SOMETIMES you read something and it makes your spirits soar. Then you read on and become all deflated again.

That’s exactly what happened to me last week.

I like a good night out at the theatre and have fairly catholic tastes when it comes to live performance.

I like ‘straight’ theatre, I like opera and I am also happy to admit I like a bit of musical theatre.

Which makes it all the more disappointing that I have to travel out of town if I want to indulge.

But wait...there is some light at the end of this particularly dark theatrical tunnel.

‘Warrington needs a town centre theatre’, says the council’s head of the arts.

I couldn’t agree more.

And who is the prophet leading us out of the cultural wilderness?

None other than Cllr Dan Price, executive member for culture and partnerships.

It was at this point my euphoria started to wane a little.

After all, wasn’t it the very same Cllr Price who was in charge of Warrington’s ill-fated, ill-considered, ill-judged and ultimately costly bid to become City of Culture 2021.

(In case you missed it, Coventry won and Warrington came nowhere, which is hardly a surprise.) Obviously Cllr Price doesn’t share my somewhat jaundiced view of this and is relentlessly upbeat.

He told the Guardian: “The City of Culture bidding process is a brilliant way to bring people and ideas together.

“We are already seeing positive results from our bid and it’s clear that the bid has kick-started our borough’s renewed cultural ambitions.”

“With many of the town centre developments well under way, we are at the start of an exciting journey.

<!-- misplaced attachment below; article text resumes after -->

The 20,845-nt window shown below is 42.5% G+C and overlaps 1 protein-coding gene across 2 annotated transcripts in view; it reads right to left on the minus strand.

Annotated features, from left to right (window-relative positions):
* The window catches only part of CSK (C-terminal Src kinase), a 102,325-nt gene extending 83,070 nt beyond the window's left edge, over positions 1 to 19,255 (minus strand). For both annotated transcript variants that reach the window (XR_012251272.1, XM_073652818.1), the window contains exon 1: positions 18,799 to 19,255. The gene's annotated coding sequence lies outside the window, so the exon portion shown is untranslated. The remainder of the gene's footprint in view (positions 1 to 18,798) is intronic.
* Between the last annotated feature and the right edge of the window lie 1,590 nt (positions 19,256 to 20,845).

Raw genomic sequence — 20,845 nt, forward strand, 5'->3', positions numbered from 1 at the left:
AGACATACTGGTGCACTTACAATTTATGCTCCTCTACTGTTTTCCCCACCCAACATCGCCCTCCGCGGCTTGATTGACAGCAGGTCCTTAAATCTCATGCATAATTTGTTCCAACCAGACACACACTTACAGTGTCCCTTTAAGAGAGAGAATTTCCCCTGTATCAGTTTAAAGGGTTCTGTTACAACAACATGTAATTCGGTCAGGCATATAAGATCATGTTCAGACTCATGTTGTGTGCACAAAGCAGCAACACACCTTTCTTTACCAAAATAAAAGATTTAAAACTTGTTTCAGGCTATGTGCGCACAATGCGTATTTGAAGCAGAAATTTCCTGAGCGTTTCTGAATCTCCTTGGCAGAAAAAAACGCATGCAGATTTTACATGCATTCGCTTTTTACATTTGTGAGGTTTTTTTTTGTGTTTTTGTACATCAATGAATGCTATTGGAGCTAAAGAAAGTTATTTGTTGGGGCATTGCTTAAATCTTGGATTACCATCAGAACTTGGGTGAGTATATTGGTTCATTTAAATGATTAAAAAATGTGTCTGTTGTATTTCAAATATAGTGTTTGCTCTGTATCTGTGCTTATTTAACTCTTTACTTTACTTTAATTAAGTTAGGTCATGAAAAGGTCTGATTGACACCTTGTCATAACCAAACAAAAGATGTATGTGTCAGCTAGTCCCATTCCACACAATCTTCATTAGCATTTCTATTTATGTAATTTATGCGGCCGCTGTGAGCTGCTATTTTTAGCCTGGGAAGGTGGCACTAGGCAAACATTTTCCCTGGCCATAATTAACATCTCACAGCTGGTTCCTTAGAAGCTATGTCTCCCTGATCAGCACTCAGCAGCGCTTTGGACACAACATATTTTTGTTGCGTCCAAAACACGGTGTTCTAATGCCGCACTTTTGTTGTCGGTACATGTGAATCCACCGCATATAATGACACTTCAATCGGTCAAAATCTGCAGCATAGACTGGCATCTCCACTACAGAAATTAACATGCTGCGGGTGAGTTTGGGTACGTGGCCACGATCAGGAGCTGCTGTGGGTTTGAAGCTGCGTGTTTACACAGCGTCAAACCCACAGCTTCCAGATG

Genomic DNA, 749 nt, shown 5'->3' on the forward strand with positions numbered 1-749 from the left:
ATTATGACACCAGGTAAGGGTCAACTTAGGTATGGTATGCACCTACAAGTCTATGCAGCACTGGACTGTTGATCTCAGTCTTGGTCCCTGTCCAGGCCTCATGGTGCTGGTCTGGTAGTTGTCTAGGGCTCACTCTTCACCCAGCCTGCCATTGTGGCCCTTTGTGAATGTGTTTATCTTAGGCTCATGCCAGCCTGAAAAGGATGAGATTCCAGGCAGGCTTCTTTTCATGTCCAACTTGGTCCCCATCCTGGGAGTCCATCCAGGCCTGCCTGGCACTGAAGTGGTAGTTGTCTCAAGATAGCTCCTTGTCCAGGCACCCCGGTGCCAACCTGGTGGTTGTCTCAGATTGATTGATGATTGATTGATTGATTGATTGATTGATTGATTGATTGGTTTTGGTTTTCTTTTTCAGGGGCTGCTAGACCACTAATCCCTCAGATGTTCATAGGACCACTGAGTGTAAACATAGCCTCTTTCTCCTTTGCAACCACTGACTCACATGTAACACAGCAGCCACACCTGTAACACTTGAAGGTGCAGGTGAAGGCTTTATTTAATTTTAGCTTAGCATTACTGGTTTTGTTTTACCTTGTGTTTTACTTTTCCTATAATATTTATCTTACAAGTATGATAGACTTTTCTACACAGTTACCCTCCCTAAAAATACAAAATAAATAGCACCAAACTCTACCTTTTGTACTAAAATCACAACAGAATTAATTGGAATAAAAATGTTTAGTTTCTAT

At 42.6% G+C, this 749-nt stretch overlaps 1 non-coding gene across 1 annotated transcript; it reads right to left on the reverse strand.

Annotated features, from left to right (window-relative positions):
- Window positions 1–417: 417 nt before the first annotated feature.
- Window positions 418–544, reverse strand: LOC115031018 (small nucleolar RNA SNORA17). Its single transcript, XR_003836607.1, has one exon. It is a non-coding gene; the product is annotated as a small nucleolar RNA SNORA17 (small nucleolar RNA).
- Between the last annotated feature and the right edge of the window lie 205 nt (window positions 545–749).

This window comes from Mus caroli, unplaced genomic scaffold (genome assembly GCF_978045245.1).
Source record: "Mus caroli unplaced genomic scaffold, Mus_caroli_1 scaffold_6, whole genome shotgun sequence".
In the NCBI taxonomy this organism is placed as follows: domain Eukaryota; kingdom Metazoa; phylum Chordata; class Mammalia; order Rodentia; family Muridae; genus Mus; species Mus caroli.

“In only a couple of years’ time our town centre will look transformed and the role of culture is to make sure it also feels transformed.”

Call me cynical but I have yet to see any concrete evidence of this. I’d really like Cllr Price to show me the ‘positive results’.

Frankly, a mural on the side of the Pyramid and the setting up of a ‘cultural commission’ doesn’t really do it for me and doesn’t seem much of a return from the initial cost of around £100,000*.

Putting that to one side, and letting bygones be bygones, can we really get excited about a new theatre?

Will we be seeing Maxine Peake treading the boards in Warrington in an emotional drama? Will Marti Pellow be reprising his role in Evita at a venue very near you? Well, no.

It appears the limit of Warrington’s ambition stretches no further than a venue for amateur drama.

According to Cllr Price: “We need to deliver, in times of austerity, a theatre space which is sustainable and there to meet the needs of our amateur dramatic groups.”

I’ve got nothing against AmDram but if that’s the best the town can do, we may as well all go and buy a train season ticket to Manchester.

Is it any wonder I’m feeling deflated?

*If we’re talking about the cultural life of the borough, one can’t help but wonder just how much good the £100,000 plus could have been put to by the town’s libraries.

  •  Are you all set for the music festival in Victoria Park in May? I’m really looking forward to it.

I notice the organisers are holding a meeting with residents next month to discuss plans for the event and hopefully allay their fears.

I hope the town really gets behind the gig and I’m keeping my fingers crossed the organisers can ease any worries residents may have over traffic, security and cleaning up.

Although it will be very interesting to hear what the plan is to do about noise – it is a music festival after all.